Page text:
Brian Morris is an Australian expatriate residing in Sweden since 2011. He feels that there is a sense of calm permeating the environment here – even down to the light: “In Sweden there’s a much softer light”. These sentiments can also be applied to his artwork as most of them don’t really seem to have any harshness to them; the subjects look molten and soft. The results are paintings that instill an overall sense of calm in the spectator. Interestingly, the calmness is only heightened by the psychedelic backdrop present in a lot of his paintings.
Morris conjures up ideas in a sporadic fashion, taking inspiration from nothing and everything all at once – all the ideas culminating into a marriage of surrealism and realism.
– My ideas come from the nuts and bolts of everyday life cause there’s just so much to discover. To me, everyday life seems surreal so it’s quite natural to jump in and out of surrealism and realism.
– I used to worry quite a bit about how random it looked or seemed but now I embrace that more. Sometimes it’s psychedelic, sometimes it’s surrealism. But as I’ve gotten older I feel much more like I embrace it more.
I mention that I observed a certain aspect of his paintings that remind me of magical realism.
– I try to be as sincere as possible. My part in the universe seems so magical and surreal in a way because it’s unknown what my part in it actually is. That’s the sort of magic and wonder I get caught up in and there’s such an endless supply of it around us, all hidden in the very real matter and substance I see in front of me. I always found it so profound to paint a forest for example. Magical realism isn’t something I aim towards, it’s following that feeling of wonder at being a part of the universe and embracing it sincerely.
Morris’ process is as intriguing as it is anarchic. Well, it sounds slightly anarchic as it is being described to me, but to him this process is fairly prosaic.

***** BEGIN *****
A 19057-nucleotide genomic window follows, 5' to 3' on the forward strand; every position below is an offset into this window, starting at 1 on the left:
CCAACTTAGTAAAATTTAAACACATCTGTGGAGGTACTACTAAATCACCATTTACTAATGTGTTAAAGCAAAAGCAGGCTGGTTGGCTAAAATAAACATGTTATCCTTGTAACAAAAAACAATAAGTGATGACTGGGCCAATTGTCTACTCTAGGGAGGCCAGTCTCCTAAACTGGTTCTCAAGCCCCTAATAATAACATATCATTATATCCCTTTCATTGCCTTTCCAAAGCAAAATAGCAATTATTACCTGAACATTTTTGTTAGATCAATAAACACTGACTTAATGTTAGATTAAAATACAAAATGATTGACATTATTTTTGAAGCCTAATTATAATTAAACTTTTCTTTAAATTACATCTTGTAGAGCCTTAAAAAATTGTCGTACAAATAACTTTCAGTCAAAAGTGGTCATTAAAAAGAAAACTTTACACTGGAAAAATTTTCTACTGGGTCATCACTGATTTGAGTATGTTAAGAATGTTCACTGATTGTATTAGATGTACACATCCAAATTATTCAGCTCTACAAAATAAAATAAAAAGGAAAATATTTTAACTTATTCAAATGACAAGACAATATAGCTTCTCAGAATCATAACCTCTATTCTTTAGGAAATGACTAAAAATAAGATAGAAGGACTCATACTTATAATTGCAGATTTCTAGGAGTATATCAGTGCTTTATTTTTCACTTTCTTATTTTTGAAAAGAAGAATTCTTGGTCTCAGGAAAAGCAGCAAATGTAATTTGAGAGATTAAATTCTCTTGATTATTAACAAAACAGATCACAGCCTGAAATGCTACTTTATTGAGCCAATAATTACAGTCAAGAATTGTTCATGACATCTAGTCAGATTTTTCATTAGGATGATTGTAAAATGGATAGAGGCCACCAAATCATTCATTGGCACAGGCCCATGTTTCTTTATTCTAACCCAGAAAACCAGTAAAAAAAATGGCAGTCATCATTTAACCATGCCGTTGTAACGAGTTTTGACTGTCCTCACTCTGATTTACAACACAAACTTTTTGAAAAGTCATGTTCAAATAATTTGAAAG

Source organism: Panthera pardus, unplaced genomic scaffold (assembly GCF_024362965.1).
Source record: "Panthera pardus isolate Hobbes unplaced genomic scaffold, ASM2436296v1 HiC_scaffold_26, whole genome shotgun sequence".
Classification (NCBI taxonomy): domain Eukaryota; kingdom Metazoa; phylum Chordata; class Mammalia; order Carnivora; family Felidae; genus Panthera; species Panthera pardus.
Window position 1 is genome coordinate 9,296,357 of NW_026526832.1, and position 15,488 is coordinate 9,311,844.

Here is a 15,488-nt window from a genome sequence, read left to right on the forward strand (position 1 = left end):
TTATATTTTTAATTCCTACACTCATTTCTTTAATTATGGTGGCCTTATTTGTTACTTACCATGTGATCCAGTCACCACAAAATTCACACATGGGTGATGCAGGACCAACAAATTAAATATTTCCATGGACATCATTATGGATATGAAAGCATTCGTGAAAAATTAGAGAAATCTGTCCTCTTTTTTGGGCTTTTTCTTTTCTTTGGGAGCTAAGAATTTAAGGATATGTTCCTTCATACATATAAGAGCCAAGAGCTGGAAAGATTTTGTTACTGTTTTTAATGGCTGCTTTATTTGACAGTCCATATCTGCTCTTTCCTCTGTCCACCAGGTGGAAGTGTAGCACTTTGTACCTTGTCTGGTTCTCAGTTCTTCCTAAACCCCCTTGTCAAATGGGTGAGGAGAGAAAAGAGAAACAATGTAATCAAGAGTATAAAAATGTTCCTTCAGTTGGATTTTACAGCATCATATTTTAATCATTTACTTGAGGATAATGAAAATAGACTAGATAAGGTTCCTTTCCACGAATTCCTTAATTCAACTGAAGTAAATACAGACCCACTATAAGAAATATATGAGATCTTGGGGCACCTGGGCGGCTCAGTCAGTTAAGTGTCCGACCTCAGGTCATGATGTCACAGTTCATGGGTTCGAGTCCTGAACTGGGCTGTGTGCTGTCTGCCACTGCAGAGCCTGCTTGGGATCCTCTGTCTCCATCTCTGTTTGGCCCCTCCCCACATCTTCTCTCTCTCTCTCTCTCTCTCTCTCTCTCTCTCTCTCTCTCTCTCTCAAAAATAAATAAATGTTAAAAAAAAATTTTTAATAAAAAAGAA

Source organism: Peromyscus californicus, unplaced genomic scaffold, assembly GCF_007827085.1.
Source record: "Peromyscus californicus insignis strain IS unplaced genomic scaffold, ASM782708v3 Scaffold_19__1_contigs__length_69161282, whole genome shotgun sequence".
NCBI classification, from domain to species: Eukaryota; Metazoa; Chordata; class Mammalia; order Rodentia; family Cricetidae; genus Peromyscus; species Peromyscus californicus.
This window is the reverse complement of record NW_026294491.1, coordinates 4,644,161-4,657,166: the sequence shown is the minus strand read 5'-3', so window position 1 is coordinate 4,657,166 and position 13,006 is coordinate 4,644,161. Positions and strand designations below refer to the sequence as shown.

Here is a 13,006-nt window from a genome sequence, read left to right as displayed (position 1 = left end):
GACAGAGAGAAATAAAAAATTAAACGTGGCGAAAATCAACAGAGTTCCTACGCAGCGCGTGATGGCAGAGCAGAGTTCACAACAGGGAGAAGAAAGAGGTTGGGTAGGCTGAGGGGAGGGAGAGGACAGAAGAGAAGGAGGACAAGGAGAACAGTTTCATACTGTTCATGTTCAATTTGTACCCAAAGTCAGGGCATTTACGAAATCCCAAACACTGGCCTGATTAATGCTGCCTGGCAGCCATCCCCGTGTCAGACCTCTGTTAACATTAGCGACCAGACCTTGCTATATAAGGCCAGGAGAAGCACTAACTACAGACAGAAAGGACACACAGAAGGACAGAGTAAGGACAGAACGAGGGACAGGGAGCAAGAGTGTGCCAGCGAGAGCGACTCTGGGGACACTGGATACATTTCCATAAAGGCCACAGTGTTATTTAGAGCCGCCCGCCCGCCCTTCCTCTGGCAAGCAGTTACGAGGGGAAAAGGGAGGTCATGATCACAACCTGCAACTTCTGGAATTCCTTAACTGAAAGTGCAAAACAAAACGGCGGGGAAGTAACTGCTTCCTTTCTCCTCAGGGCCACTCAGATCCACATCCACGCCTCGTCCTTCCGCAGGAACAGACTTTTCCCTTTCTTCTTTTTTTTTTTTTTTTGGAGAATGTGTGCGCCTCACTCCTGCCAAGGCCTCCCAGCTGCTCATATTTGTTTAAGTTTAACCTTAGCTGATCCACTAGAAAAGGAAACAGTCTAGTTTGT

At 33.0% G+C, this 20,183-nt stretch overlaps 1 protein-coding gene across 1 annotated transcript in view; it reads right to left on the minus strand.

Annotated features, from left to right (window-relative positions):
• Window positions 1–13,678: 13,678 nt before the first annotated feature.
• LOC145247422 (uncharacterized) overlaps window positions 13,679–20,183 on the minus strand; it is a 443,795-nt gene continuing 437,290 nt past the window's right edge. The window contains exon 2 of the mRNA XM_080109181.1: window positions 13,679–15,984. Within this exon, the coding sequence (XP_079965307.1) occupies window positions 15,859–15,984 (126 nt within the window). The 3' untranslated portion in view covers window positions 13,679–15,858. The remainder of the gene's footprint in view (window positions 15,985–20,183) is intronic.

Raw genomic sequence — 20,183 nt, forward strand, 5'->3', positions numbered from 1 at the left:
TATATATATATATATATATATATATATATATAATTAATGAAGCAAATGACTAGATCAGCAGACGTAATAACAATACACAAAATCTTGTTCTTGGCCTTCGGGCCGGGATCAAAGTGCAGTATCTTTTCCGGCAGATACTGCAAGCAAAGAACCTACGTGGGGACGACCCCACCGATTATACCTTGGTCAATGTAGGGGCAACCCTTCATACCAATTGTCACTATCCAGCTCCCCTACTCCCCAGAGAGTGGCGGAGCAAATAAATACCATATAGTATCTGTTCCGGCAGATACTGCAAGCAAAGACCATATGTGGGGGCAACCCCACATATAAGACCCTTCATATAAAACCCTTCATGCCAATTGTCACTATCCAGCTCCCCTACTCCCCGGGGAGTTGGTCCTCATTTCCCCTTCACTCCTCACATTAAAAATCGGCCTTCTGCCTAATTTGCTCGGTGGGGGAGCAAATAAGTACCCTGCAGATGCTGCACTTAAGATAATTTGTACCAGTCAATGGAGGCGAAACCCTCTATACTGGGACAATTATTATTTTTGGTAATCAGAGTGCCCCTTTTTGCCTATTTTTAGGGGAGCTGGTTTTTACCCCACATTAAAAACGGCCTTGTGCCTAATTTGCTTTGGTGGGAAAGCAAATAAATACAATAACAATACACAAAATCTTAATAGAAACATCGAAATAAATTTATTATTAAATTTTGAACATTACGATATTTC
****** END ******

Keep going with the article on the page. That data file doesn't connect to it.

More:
– A painting is never finished. Someone once said a painting is finished when you feel like you’re painting someone else’s work, and I think that’s a perfect way of describing that feeling of “It’s time to just let it be”. My process is that I dive into two or three paintings at once. There’ll be a fourth or fifth idea from these paintings which I’ll keep for the next painting, as well.
– I rotate working time between the paintings. I’ll place them facing against the wall when they are almost complete for two weeks or so, and start on the new ideas for the other paintings and then after a while return back to the old ones. So maybe i’ll have half a dozen to ten paintings in a cyclone of rotation. Once I have turned them around I sort of see them with fresh eyes again. A technique I arrived at from playing around in the studio.
We begin to discuss the popularity of photorealistic art in current times and how interesting it is that art trends work in a sort of cyclical fashion this way.
– It’s quite curious because it goes against what one might think would be the next logical step. We still want to see slowed down processes and images, despite everyone being able to take and view high quality photographs now from their phones. I think people want to see something executed in a slow manner. The critical eye of people is also more common these days as people can view more art instantly. It’s kind of a hopeful feeling that people want to see art through slow working processes and paintings done in a realistic manner. An example is how you can see any film at any time but people still like to go to the cinema and theatre.
Have you ever felt like you’ve had to justify your art?
– I sort of felt like I’ve had to explain my work into being modern. I have felt guilty because it was painted. I’ve shared studios with people who are studying art and they have their own trends within art education, as well, but I’ve thought sometimes that I had to justify to myself that my work was modern.
This is in regards to the past. Today he feels more confident in showcasing his art to the world.
– The world is bigger than that (the contemporary modern art scene) and it’s not my worry to manipulate or censor what I do. The more I paint the more it makes sense and the better it is received in the world outside my studio. A narrative will somehow always come through
Brian Morris is a man who seems content in the mundane, and comfortable in the trivial machinations of everyday life. This is because of his admirable ability to peel off the first outer layer of things and observe a scene within that appears magical, surreal, and even psychedelic.
You can view his art here